West on Edge After the Shelling in Sarajevo
In Washington: Military options against Serbs not favored despite pressure
TWO years ago, in concert with other Western leaders at an economic summit, President Bush warned Bosnian Serbs that their shelling of Sarajevo must stop.
Hundreds of artillery rounds later, in August of last year, White House spokeswoman Dee Dee Myers threatened Serbs that ``the clock is ticking.''
Three days after that, Secretary of State Warren Christopher said ominously ``the military operation is ready.''
Today, six months further down the road, the United States and the West are still making threats while agonizing over what to do to end the carnage in the Balkans.
Last weekend's tragic mortar attack on a Sarajevo square may have increased pressure for action from some quarters, but for many US officials the reasons for caution remain unchanged.
Much of the Pentagon, in particular, believes that airstrikes in the Balkans would do little to change the overall political situation in Bosnia. Blowing up a few Serb mortars might relieve some Western frustration, in this view, but absent deployment of large numbers of Western ground troops it will make little peace in the volatile region.
As of this writing, NATO was huddling to discuss responses to the latest Bosnian outrage. Airstrikes were clearly possible, but President Clinton was choosing his words carefully, saying that some allies had reasons for opposing bombing. ``The appropriate thing now is to see if this horrible incident can be the spur to a vigorous effort to a peace agreement,'' Mr. Clinton said.
While Bosnia has remained a front-page problem in Europe, its prominence in the US has been declining in recent months. Partly this is the result of compassion fatigue, sheer numbness induced by the steady parade of horrible incidents. Partly it is the result of an attempt by the administration to avoid an issue it sees as tarnishing its foreign policy record.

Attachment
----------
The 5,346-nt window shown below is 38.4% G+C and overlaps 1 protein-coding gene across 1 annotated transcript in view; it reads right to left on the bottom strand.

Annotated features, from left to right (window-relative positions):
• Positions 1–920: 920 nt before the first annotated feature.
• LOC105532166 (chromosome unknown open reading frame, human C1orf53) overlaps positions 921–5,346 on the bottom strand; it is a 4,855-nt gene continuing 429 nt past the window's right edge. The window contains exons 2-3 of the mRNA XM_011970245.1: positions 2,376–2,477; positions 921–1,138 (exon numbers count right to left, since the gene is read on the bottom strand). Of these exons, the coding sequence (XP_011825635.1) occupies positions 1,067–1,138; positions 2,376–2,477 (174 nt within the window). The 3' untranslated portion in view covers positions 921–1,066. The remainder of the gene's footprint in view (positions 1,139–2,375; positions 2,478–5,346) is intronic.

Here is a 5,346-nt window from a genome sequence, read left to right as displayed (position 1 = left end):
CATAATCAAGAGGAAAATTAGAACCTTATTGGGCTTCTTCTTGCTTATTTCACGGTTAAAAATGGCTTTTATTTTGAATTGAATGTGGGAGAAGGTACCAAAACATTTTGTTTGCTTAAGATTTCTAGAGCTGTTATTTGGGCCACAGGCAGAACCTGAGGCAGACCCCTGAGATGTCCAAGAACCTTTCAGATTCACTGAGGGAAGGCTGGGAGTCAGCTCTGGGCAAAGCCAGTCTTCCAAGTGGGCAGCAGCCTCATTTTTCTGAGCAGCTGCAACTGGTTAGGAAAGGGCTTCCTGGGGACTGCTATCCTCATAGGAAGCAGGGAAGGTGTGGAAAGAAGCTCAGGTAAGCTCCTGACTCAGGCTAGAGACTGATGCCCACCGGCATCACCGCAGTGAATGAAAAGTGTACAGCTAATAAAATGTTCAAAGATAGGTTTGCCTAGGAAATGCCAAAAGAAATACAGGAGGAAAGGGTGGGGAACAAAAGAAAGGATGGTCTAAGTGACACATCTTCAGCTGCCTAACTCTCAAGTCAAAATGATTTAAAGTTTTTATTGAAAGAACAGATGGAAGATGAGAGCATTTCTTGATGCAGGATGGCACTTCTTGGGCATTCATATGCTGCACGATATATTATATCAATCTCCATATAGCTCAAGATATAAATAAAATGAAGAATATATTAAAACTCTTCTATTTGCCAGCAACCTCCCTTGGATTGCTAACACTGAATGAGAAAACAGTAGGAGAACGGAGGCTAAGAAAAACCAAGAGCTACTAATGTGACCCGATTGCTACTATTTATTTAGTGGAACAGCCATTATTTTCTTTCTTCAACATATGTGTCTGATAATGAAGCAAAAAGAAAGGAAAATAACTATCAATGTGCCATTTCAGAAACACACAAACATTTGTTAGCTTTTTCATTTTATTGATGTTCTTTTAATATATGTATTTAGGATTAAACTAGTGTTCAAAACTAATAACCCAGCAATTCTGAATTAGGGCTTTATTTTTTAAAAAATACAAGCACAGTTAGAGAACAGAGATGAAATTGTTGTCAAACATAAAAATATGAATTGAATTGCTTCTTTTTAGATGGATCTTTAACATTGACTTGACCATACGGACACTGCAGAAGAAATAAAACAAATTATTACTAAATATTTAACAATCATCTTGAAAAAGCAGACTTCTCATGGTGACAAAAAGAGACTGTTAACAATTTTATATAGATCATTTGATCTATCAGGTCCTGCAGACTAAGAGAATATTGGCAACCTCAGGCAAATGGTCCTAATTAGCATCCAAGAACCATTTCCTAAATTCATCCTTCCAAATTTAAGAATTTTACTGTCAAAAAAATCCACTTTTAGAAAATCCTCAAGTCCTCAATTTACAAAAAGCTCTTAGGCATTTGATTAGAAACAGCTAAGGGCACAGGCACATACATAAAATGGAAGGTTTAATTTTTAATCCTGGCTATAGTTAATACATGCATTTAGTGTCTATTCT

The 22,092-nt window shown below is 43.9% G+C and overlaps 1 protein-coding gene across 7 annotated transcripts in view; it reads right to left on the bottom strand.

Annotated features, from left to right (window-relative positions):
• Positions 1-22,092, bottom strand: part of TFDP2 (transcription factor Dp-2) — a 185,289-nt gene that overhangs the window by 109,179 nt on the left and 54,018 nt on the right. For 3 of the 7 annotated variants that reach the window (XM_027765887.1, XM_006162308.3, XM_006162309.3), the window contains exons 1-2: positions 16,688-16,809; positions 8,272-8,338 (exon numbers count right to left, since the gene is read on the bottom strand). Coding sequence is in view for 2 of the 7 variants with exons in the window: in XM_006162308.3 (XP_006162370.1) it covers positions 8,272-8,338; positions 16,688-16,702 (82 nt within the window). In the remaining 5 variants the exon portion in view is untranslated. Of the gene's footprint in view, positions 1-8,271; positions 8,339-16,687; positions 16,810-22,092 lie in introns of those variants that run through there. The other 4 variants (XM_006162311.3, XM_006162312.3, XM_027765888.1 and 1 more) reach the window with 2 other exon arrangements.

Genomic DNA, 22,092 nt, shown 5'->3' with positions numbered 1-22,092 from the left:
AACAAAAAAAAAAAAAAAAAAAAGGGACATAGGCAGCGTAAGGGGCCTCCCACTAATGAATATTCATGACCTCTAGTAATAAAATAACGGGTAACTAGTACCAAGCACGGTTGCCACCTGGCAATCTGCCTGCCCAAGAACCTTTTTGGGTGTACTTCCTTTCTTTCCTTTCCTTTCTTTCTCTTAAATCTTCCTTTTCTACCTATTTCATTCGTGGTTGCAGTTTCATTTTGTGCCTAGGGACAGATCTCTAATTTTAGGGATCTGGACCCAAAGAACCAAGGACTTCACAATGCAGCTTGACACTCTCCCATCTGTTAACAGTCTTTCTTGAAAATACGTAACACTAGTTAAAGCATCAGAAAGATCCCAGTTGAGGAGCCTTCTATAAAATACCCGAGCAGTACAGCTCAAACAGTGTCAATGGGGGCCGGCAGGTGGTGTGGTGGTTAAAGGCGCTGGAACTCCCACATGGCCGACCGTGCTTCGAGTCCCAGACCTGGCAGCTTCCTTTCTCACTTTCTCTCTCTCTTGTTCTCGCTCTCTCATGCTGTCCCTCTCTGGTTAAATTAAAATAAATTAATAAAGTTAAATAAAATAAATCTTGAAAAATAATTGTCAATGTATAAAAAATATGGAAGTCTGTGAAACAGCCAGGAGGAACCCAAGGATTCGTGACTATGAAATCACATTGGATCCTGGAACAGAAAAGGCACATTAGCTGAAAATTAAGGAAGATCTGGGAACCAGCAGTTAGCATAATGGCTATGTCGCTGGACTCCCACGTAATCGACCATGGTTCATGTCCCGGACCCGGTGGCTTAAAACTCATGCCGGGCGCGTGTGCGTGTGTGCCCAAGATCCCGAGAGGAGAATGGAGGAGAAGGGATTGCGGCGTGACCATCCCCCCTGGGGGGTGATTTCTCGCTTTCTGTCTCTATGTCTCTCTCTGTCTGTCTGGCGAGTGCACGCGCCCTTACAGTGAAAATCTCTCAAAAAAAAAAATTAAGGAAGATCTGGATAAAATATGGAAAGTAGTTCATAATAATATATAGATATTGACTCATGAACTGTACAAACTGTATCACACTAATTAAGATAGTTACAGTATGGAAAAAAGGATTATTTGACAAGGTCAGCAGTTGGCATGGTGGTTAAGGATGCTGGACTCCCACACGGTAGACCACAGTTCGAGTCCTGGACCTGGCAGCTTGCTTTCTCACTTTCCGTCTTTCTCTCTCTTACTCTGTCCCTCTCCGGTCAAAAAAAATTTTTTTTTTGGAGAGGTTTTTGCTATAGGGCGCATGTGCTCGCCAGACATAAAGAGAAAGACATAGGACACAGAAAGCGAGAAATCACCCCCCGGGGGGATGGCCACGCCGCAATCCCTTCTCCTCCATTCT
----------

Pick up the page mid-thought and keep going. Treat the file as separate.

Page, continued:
In their early months Clinton officials vigorously pressed allies for such actions as the lifting of the arms embargo for besieged Bosnian Muslims. Finding that allies were deeply split on the issue, Clinton officials have since declined to take a leading role in attempting to forge a consensus on taking further steps to stop the violence.
Consider the US policymakers' plight: Domestic critics, such as Sen. Bob Dole (R) of Kansas and a number of disgusted midlevel State Department officials, want the US to help the embattled Muslims fight harder by sending them arms and perhaps supporting them with airstrikes.
Some European critics, such as France, want the US to use its leadership to make the Muslims stop fighting and agree to a diplomatic solution that would carve up Bosnia among the warring parties.
Meanwhile, the British and the Canadians still oppose airstrikes on the grounds that UN peacekeepers in Bosnia would be endangered. Russia, Serbia's lone big-power friend, opposes airstrikes on principle. US military officials look back at Somalia, then look ahead to Bosnia and see their lives once again being put on the line for an unclear political purpose.
``If airstrikes are Act I of a new melodrama, what is Act II? What is Act III? What is the conclusion?'' warned new Defense Secretary William Perry over the weekend.
Continuing mortar fatalities in Sarajevo have not changed these basic US assessments. They have, however, embarrassed big powers anew, and that alone could be enough to prompt a Western response.
If nothing else, the renewed debate may force the US to swing to France's position and take a leadership role in wresting diplomatic talks to a conclusion.